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ATL@WSH: Floyd keeps Nats scoreless before early exit

WASHINGTON -- The Braves have spent most of the past two months playing like a last-place club. But if they continue to extend their head-to-head dominance of the Nationals, they could be back on top of the National League East standings before the end of this weekend.

There was certainly a sense of familiarity as the Braves opened a four-game series with Thursday night's 3-0 win over the Nationals. Chris Johnson provided all of the necessary support with a couple of timely hits and Craig Kimbrel notched the final three outs in successful fashion. But there was also an unfortunate development as Gavin Floyd suffered a right elbow fracture while tossing six scoreless innings.

"[Floyd] was pretty filthy tonight," Braves first baseman Freddie Freeman said. "He was cruising. We had some runs on the board for him. I just feel so bad for him. He was probably pitching the best game of the year so far."

There was a mixture of emotions as the Braves gathered in the clubhouse after the game and learned that Floyd had fractured the olecranon, the prominent bony portion of his right elbow, with the first-pitch curveball he threw in the seventh inning. But as they sympathized with Floyd, the Braves also felt good about distancing themselves from the frustration felt on Wednesday, when they were swept at home by the last-place Phillies.

"To come out here and get the win and get momentum back on our side, it's definitely a big start to this series," the recently rejuvenated Freeman said after opening this series with a three-hit night that included a pair of doubles and two runs scored.

The Braves entered Thursday with the Majors' fourth-worst winning percentage (.404) dating back to April 28. But with their 19th win in the 26 games played against the Nationals since the start of the 2013 season, they now stand just a half-game behind the first-place Nats in the NL East.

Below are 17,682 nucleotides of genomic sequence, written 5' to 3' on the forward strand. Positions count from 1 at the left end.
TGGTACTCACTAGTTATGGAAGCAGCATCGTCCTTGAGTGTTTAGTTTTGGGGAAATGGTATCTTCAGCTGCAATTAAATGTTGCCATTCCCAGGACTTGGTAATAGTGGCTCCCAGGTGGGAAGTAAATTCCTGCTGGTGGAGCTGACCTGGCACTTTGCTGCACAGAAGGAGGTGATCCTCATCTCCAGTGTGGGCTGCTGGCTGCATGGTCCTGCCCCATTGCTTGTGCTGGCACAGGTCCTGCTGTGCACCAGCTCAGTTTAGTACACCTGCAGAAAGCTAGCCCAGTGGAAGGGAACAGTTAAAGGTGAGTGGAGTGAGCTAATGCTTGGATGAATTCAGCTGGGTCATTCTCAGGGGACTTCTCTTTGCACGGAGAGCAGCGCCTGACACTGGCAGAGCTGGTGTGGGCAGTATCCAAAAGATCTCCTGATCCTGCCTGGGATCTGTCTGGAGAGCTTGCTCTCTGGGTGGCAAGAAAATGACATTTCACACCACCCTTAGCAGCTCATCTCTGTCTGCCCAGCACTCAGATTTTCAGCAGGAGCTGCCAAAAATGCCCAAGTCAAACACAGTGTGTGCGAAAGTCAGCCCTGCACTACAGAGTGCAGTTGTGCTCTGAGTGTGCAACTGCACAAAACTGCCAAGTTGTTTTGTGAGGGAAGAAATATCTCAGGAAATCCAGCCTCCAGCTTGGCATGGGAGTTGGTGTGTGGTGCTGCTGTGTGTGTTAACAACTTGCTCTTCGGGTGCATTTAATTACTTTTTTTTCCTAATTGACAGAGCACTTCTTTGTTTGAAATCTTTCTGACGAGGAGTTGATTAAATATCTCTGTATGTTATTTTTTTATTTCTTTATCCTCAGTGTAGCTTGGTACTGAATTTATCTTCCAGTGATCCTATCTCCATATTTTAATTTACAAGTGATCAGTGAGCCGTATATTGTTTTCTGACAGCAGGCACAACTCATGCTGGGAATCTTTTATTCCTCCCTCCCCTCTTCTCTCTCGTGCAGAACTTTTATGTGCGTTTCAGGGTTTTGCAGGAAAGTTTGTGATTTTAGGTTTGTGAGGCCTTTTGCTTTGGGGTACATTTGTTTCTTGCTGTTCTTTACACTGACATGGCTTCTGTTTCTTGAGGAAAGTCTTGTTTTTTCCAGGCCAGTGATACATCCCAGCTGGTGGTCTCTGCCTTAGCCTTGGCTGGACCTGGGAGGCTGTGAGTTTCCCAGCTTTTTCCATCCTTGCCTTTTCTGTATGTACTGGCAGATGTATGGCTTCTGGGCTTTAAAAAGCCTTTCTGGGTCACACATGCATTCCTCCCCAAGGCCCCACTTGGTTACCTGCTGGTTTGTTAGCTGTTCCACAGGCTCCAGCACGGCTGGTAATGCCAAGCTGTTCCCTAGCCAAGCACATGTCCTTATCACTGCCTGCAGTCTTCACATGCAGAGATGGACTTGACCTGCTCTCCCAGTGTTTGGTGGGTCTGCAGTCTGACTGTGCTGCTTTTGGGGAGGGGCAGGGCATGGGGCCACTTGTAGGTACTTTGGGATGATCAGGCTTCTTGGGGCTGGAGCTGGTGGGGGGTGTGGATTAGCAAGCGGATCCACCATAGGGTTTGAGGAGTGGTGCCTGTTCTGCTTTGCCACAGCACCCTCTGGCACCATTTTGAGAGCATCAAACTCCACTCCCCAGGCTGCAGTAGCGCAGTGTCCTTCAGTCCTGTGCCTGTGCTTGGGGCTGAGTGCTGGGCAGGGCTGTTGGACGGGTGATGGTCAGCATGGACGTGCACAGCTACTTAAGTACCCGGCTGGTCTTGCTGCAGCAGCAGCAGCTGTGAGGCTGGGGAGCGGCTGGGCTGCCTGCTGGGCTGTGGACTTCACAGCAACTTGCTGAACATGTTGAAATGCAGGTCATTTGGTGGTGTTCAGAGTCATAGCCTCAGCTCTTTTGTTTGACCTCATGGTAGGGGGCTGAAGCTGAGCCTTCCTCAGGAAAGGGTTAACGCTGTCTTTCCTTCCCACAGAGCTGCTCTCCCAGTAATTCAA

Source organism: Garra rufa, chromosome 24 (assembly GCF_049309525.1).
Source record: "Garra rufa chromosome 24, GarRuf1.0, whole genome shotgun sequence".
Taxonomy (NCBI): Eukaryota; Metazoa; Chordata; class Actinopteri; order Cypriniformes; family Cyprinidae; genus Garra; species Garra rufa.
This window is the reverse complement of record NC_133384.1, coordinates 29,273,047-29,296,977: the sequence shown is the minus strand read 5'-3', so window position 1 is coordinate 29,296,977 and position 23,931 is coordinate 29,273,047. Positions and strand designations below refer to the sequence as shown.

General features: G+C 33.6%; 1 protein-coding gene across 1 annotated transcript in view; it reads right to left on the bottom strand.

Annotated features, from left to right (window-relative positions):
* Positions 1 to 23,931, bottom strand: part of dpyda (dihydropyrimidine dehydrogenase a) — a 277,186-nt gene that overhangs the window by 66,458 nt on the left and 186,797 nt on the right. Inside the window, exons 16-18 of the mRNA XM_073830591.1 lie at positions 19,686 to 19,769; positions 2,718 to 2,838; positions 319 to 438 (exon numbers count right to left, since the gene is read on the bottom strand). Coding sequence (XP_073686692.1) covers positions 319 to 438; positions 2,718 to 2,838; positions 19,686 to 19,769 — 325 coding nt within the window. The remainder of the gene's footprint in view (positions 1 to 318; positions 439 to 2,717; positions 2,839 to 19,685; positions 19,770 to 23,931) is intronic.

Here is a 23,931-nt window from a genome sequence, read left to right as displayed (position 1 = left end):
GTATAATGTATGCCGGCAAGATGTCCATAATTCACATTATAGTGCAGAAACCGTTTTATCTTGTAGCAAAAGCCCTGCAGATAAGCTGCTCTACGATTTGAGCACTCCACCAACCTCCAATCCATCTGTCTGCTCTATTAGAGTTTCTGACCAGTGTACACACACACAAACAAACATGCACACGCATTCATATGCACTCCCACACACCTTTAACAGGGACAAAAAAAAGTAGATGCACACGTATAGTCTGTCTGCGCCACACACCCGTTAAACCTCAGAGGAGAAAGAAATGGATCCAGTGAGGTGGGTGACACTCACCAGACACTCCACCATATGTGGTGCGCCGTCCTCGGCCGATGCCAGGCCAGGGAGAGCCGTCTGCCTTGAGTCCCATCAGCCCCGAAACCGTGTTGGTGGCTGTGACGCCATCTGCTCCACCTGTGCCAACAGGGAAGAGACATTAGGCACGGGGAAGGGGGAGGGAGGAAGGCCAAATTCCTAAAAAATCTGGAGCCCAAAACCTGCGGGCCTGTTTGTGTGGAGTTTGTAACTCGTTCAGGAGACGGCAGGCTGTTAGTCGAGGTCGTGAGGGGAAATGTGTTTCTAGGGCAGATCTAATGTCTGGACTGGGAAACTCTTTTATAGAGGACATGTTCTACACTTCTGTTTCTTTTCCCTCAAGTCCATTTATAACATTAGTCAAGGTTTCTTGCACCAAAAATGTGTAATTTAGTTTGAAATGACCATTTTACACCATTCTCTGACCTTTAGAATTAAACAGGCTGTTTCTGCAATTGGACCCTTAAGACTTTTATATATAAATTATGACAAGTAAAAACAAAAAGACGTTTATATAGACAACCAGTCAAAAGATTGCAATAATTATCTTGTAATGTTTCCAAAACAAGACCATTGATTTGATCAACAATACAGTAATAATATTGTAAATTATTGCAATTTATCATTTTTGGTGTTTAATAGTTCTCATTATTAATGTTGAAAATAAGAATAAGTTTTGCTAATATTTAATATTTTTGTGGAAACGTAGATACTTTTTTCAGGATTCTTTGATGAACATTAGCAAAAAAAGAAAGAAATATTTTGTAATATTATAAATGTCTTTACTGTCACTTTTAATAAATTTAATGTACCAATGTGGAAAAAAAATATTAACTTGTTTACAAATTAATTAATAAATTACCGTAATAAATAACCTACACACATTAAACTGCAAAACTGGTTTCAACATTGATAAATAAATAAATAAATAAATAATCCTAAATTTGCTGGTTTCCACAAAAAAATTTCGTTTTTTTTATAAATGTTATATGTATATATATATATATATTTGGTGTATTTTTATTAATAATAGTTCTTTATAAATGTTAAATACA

"They're a really good team," said Johnson, whose three RBIs matched his total from his previous 17 games. "We came off a really tough series at home. I think we wanted to get it going against anybody we were facing. It just happened to be these guys."

Nationals starter Jordan Zimmermann had allowed just one hit before Freeman notched the first of four consecutive one-out singles in the fourth inning. Evan Gattis contributed one of those singles to extend his career-best hitting streak to 18 games. Johnson capped the sudden flurry when he connected with a 3-1 fastball and sent it through the middle of the infield for a two-run single.

"You never think you're going to get that many hits off a guy like Zimmermann," Johnson said. "In my opinion, he's the ace of their staff. He's their most consistent guy. You don't ever think you're going to put a crooked number up against a guy like that. So to be able to do that, it definitely got the momentum going for us."

After Zimmermann limited his damage to the two runs through seven innings, Johnson added an eighth-inning single that scored Freeman and provided some cushion for Jordan Walden and Kimbrel. Walden struggled when he came off the disabled list last week. But his perfect eighth against the Nationals was his fourth consecutive scoreless appearance.

Floyd faced the minimum through the first two innings and did not need more than nine pitches to complete the third, fourth or fifth innings. He had retired 11 straight batters before surrendering Denard Span's two-out double in the sixth.

After throwing just 63 pitches through the first six innings, Floyd entered the seventh with visions of going the distance. But his outing ended when he felt his elbow pop as he threw a first-pitch curveball to Jayson Werth.

These six scoreless innings against the Nationals served as the best of the nine starts Floyd made since returning from Tommy John surgery on May 6. He will fly to Atlanta on Friday to be further evaluated by Braves doctors.

"You don't want to see anybody get hurt," Nationals manager Matt Williams said. "It's a long road back. So we hope everything's all right. You never want to see anybody leave the mound. Never want to see anybody get hurt. Everybody competes. Everybody wants to win. But you don't want to see injuries either."

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